By Alice Greenway

Atlantic Monthly Press, 2014

312 pages, $2

ISBN 978-0-8021-2104-2

When a man decides he has had enough of life, when its pain and disappointment become too much to bear, he thinks thoughts he’d never say aloud to anyone; he becomes self-destructive.


“Yet is every man his own greatest enemy, and as it were his own executioner,” wrote British physician Sir Thomas Browne in the 17th century. In 1973 on a Maine island, Jim Kennoway is thinking just those very thoughts.

“The Bird Skinner” is award-winning author Alice Greenway’s second novel, following “White Ghost Girls” (Grove Press, 2006). This stunning, lyrical and evocative tale exposes the fragile decisions people make, whether they choose to be happy and content or miserable in their self-pity, blaming others and deliberately hurting those who love them.

Jim is the bird skinner, an ornithologist who once worked for the prestigious Natural History Museum in New York City. Now, however, he is just a one-legged drunk recluse, living in the family’s old summer home on Fox Island in Penobscot Bay, drinking and smoking too much, out of work and feeling very sorry for himself.

Then Cadillac Baketi arrives. She is the daughter of a Solomon Islander Jim served with in the Pacific during World War II. She will stay the summer with Jim until she starts medical school at Yale.

Cadillac’s unexpected arrival displeases Jim — his self-imposed isolation is disrupted and brings wartime memories of her father, Tosca, flooding back. Alternating between Jim’s 1943 South Pacific wartime experiences and 1973, the story carefully and subtly reveals how Jim became such an embittered man.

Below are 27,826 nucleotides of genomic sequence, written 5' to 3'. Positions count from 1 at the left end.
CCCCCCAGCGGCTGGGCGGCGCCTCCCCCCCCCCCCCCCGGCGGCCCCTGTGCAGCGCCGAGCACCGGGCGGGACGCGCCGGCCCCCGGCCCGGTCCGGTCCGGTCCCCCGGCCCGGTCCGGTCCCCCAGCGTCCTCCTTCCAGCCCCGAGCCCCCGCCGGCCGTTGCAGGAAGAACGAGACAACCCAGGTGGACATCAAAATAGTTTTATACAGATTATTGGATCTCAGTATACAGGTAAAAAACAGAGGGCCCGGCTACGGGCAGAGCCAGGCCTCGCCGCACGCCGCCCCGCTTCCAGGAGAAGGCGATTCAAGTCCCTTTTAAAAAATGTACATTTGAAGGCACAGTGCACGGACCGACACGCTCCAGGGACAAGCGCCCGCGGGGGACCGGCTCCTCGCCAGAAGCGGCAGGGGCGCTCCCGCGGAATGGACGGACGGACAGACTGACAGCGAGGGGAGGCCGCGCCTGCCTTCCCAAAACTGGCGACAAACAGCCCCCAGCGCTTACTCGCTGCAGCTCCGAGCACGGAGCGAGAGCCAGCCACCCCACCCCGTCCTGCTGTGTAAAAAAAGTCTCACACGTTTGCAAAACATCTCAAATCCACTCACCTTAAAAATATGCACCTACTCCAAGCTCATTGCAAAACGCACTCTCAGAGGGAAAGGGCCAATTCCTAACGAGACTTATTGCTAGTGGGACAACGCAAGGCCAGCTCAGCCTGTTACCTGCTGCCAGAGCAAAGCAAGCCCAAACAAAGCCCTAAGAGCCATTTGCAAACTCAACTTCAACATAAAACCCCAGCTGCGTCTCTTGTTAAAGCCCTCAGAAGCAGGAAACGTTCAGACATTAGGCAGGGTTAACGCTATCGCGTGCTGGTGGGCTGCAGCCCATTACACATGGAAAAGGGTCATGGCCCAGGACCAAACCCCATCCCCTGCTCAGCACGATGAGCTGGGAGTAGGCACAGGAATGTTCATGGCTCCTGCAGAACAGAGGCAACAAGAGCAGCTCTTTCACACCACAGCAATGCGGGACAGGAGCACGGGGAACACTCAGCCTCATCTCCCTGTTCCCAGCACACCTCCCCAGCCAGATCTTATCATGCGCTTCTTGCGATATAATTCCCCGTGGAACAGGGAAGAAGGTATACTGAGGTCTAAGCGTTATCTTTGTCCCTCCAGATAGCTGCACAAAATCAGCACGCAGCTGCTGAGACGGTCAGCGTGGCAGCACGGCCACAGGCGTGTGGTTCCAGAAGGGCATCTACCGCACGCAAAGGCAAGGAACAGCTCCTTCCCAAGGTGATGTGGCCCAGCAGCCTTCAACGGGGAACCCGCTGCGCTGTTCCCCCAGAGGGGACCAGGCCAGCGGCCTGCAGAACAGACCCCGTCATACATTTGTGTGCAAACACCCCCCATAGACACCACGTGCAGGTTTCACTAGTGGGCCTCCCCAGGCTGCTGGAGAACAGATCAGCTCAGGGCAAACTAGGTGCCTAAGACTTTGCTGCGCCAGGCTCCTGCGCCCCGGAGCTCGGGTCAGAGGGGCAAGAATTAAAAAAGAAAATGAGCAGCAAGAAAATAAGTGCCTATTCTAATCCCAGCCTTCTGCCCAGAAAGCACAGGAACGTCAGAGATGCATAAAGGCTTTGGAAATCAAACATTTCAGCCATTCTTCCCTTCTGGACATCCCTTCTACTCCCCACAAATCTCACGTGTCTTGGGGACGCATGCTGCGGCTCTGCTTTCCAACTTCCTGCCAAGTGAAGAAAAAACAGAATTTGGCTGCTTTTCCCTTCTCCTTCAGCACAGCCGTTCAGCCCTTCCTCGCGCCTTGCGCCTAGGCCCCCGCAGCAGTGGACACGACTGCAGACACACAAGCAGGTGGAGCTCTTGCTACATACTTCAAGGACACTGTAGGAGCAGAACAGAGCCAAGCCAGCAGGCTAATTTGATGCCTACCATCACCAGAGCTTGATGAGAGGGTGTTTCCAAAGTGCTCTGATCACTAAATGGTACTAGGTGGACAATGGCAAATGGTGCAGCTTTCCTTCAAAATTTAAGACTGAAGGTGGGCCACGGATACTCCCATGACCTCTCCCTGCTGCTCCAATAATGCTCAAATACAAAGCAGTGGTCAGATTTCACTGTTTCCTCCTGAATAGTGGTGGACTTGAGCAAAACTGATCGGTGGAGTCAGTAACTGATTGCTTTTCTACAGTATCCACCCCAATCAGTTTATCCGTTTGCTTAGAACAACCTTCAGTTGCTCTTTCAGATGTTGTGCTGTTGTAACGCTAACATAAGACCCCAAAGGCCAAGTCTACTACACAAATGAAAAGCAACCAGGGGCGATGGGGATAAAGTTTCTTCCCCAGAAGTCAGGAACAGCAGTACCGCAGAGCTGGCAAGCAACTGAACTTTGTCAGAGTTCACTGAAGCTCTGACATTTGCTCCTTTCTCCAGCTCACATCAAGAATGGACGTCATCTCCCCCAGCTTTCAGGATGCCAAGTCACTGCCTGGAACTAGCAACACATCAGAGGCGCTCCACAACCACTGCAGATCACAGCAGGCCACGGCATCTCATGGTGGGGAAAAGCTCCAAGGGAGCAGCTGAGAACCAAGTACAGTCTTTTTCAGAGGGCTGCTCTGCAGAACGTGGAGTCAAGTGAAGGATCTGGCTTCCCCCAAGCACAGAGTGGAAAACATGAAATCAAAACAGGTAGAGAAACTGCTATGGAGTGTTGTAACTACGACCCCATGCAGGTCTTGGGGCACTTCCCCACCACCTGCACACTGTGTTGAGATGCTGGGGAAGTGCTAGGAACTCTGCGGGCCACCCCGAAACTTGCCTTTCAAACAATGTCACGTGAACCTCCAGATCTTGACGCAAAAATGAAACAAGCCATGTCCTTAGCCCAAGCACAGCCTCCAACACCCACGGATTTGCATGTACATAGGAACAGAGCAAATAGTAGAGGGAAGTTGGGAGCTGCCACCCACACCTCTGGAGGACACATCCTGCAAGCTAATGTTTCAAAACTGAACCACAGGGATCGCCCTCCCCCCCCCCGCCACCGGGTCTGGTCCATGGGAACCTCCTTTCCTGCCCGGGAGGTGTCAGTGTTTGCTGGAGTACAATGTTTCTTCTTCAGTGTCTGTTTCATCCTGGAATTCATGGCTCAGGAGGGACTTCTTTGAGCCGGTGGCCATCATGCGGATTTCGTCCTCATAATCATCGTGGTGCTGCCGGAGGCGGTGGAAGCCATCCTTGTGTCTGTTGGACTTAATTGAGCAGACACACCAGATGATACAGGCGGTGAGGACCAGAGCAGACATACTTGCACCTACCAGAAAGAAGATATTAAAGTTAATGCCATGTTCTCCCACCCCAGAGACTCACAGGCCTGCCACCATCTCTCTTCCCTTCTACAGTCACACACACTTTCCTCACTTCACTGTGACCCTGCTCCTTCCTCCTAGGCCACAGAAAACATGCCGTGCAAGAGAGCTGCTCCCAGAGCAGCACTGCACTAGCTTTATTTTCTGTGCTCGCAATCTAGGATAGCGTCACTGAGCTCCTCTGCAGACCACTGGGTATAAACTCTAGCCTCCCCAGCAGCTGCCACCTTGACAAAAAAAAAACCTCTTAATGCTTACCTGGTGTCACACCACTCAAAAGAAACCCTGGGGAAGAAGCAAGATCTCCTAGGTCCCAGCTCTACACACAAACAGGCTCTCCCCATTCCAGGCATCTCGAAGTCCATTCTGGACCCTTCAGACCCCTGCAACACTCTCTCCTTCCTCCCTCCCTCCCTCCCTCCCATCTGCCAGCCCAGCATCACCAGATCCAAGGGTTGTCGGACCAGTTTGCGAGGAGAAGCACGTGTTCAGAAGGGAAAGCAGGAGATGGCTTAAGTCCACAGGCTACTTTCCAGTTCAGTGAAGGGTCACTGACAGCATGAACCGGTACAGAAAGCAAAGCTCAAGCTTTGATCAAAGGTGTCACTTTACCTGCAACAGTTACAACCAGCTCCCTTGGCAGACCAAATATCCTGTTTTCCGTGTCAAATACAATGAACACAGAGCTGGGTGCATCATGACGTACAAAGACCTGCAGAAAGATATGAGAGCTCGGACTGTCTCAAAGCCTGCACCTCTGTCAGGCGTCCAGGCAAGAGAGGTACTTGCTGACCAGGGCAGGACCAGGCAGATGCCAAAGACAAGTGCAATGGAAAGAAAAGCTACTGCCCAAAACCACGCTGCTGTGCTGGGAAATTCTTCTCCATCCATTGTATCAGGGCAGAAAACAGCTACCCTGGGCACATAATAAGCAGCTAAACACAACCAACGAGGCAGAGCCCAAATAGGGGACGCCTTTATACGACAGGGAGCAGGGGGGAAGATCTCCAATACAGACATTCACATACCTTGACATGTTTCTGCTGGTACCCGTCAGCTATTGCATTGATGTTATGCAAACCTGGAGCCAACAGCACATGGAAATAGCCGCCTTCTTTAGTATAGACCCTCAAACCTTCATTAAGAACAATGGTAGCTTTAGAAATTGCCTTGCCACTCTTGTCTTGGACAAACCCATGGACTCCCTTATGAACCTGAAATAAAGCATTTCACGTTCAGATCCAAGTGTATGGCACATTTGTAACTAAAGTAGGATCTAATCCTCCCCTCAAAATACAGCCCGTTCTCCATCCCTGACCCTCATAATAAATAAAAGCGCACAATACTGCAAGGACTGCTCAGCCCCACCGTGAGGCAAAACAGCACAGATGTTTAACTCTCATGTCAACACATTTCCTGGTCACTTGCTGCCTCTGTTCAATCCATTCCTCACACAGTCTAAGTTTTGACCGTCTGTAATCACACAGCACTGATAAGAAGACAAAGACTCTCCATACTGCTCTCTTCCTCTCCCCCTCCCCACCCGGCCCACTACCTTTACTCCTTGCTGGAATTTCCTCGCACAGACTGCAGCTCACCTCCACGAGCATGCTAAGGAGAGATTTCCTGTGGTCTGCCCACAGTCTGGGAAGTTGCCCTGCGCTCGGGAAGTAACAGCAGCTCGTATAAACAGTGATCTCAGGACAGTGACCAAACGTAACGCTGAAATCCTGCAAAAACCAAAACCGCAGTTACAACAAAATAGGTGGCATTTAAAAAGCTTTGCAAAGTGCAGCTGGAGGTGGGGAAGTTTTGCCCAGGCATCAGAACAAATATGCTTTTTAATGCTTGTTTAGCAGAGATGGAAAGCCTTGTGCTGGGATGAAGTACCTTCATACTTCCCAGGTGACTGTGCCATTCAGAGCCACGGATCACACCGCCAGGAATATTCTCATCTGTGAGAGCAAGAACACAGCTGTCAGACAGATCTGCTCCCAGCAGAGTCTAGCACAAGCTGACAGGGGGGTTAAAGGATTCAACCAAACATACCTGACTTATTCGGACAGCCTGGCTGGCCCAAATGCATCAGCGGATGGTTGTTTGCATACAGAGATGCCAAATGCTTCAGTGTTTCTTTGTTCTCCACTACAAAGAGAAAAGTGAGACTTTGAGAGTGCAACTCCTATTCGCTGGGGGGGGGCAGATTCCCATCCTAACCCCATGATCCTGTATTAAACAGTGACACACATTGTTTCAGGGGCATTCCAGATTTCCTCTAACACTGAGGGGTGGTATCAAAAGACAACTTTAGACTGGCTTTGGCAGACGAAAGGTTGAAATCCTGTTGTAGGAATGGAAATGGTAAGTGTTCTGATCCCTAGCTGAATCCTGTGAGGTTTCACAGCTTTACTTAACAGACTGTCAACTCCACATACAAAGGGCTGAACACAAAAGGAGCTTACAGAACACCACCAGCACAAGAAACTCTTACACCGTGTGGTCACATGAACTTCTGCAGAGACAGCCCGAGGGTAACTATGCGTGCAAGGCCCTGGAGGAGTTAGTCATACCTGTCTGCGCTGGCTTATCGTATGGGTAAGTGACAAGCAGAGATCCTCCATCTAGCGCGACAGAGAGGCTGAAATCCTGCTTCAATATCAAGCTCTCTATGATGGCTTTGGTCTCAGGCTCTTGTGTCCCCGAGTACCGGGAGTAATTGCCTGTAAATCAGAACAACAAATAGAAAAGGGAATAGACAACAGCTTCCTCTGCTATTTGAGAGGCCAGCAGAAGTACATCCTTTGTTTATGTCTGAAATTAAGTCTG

His treatment of the woman and his only son is difficult to understand, as he rejects every loving and considerate gesture, until one day his self-pity overcomes his judgment and he makes a fateful decision. And Sir Thomas was right.



By George Smith

Islandport Press, 2014

218 pages, $16.95

ISBN 978-1-934031-59-9

Anyone who hunts, fishes, hikes or camps in Maine surely has heard of George Smith. An avid and outspoken outdoorsman, Smith is the former executive director of the Sportsmen’s Alliance of Maine, representing Maine sportsmen before the public and the state legislature for 18 years. He is also a prolific, talented and award-winning newspaper columnist.


“A Life Lived Outdoors” is a collection of 63 previously published essays which have appeared in numerous publications. As expected, many essays are about hunting and fishing, conservation measures and “other outdoor fun.” Other essays are about family, friends, pet peeves and astute commentary on everyday life.

Some are funny, some sad and poignant, others are educational and inspiring. In “Yard Sale — Triumph and Tragedy,” he cannot understand why people won’t buy his treasures — he can’t even give them away. He offers hilarious ideas for state license plate illustrations (black flies and the rear end of a moose are just a few). In “Church Shopping,” he suggests that newspapers print church reviews just like they do for movies and restaurants.

He also praises folks who do good things for Maine. In one essay he praises school teachers for their dedication, hard work and positive influence on students. In another he gives high marks to the memory of Bob Reny (Renys Department Stores) for his honest approach to affordable retail.

Learn why it is a very bad idea to interrupt bears that are mating and why “hunting turkeys is more fun than hunting deer” (Oh, the blasphemy!).

Best of all, his essays reinforce why “we may never measure up to the prosperity enjoyed elsewhere, but no one should doubt the richness of a Maine life.”

Bill Bushnell lives and writes in Harpswell.


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